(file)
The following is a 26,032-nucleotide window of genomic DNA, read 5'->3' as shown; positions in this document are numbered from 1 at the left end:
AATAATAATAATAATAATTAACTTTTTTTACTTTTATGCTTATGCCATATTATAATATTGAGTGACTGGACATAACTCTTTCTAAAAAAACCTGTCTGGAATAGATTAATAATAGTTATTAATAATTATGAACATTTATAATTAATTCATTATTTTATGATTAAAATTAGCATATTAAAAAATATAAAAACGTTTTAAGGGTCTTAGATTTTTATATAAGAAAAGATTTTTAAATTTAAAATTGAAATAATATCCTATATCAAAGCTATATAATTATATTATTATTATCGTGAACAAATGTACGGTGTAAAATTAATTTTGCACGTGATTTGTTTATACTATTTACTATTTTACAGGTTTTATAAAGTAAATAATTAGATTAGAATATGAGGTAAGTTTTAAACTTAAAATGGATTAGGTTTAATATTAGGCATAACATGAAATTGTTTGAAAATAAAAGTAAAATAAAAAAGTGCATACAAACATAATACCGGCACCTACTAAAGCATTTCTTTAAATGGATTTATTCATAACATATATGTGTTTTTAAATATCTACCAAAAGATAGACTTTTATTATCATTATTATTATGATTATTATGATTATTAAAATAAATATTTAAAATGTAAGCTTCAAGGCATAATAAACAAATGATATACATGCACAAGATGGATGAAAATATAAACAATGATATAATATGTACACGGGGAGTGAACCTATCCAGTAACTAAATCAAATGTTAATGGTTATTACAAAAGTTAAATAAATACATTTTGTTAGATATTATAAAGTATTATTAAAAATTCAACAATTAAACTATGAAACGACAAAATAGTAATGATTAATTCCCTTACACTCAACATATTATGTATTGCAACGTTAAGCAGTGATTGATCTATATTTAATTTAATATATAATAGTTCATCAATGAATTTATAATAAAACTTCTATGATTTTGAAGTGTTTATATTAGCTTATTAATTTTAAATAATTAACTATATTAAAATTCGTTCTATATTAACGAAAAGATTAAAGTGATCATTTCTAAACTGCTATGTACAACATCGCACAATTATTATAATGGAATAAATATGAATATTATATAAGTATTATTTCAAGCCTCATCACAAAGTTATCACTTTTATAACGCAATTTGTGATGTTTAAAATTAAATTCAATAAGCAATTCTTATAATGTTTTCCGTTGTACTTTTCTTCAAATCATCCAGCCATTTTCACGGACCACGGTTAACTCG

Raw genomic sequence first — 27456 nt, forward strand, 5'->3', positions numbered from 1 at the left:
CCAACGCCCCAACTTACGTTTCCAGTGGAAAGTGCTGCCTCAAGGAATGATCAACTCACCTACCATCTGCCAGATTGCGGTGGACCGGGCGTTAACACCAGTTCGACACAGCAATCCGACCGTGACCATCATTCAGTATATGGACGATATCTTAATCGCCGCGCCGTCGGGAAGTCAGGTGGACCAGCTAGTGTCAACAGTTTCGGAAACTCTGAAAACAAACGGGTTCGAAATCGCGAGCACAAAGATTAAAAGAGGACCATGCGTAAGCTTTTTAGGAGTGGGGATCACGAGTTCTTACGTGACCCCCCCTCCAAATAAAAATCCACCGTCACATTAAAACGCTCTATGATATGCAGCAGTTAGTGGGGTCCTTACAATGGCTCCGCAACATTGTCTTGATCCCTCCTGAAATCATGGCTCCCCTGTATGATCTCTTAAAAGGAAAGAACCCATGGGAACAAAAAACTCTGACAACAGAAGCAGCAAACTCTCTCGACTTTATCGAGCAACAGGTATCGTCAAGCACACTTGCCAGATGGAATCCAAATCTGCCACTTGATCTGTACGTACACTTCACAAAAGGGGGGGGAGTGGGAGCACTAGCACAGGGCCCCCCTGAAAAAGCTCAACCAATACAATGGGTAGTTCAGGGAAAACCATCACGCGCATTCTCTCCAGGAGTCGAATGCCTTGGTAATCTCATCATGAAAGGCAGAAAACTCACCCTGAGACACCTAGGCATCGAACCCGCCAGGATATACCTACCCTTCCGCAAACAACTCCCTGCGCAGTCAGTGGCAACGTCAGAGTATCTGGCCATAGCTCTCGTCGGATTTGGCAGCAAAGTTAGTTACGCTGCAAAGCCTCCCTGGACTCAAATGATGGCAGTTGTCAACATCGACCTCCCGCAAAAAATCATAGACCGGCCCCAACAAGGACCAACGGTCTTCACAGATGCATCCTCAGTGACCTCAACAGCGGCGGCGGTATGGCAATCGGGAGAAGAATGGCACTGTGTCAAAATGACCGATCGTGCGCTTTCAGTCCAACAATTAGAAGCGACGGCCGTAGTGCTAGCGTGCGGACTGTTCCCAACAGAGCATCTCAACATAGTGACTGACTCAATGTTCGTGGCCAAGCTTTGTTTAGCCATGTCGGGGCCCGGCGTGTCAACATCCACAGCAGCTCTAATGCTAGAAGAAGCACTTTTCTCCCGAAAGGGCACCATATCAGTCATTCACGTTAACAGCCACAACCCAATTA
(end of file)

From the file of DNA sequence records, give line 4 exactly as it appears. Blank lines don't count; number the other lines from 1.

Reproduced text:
CCAACGCCCCAACTTACGTTTCCAGTGGAAAGTGCTGCCTCAAGGAATGATCAACTCACCTACCATCTGCCAGATTGCGGTGGACCGGGCGTTAACACCAGTTCGACACAGCAATCCGACCGTGACCATCATTCAGTATATGGACGATATCTTAATCGCCGCGCCGTCGGGAAGTCAGGTGGACCAGCTAGTGTCAACAGTTTCGGAAACTCTGAAAACAAACGGGTTCGAAATCGCGAGCACAAAGATTAAAAGAGGACCATGCGTAAGCTTTTTAGGAGTGGGGATCACGAGTTCTTACGTGACCCCCCCTCCAAATAAAAATCCACCGTCACATTAAAACGCTCTATGATATGCAGCAGTTAGTGGGGTCCTTACAATGGCTCCGCAACATTGTCTTGATCCCTCCTGAAATCATGGCTCCCCTGTATGATCTCTTAAAAGGAAAGAACCCATGGGAACAAAAAACTCTGACAACAGAAGCAGCAAACTCTCTCGACTTTATCGAGCAACAGGTATCGTCAAGCACACTTGCCAGATGGAATCCAAATCTGCCACTTGATCTGTACGTACACTTCACAAAAGGGGGGGGAGTGGGAGCACTAGCACAGGGCCCCCCTGAAAAAGCTCAACCAATACAATGGGTAGTTCAGGGAAAACCATCACGCGCATTCTCTCCAGGAGTCGAATGCCTTGGTAATCTCATCATGAAAGGCAGAAAACTCACCCTGAGACACCTAGGCATCGAACCCGCCAGGATATACCTACCCTTCCGCAAACAACTCCCTGCGCAGTCAGTGGCAACGTCAGAGTATCTGGCCATAGCTCTCGTCGGATTTGGCAGCAAAGTTAGTTACGCTGCAAAGCCTCCCTGGACTCAAATGATGGCAGTTGTCAACATCGACCTCCCGCAAAAAATCATAGACCGGCCCCAACAAGGACCAACGGTCTTCACAGATGCATCCTCAGTGACCTCAACAGCGGCGGCGGTATGGCAATCGGGAGAAGAATGGCACTGTGTCAAAATGACCGATCGTGCGCTTTCAGTCCAACAATTAGAAGCGACGGCCGTAGTGCTAGCGTGCGGACTGTTCCCAACAGAGCATCTCAACATAGTGACTGACTCAATGTTCGTGGCCAAGCTTTGTTTAGCCATGTCGGGGCCCGGCGTGTCAACATCCACAGCAGCTCTAATGCTAGAAGAAGCACTTTTCTCCCGAAAGGGCACCATATCAGTCATTCACGTTAACAGCCACAACCCAATTA